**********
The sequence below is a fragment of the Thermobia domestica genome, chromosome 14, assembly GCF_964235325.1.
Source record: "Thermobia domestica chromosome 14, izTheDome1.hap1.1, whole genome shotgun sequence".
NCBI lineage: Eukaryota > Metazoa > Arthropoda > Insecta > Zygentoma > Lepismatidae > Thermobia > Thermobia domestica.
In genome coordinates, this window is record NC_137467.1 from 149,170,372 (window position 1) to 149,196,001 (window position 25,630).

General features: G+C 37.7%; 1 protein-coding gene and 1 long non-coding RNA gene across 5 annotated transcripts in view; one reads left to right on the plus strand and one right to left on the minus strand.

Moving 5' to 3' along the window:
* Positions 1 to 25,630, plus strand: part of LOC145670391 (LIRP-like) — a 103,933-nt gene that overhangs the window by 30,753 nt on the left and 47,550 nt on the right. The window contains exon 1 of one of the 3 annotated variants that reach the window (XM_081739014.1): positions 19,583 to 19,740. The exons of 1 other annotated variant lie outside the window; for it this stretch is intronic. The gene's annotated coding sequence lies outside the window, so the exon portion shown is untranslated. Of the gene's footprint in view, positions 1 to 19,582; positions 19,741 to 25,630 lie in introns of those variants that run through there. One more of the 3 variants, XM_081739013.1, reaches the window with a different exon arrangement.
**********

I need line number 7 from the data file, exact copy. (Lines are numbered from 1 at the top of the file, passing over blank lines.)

* Positions 1 to 25,630, plus strand: part of LOC145670391 (LIRP-like) — a 103,933-nt gene that overhangs the window by 30,753 nt on the left and 47,550 nt on the right. The window contains exon 1 of one of the 3 annotated variants that reach the window (XM_081739014.1): positions 19,583 to 19,740. The exons of 1 other annotated variant lie outside the window; for it this stretch is intronic. The gene's annotated coding sequence lies outside the window, so the exon portion shown is untranslated. Of the gene's footprint in view, positions 1 to 19,582; positions 19,741 to 25,630 lie in introns of those variants that run through there. One more of the 3 variants, XM_081739013.1, reaches the window with a different exon arrangement.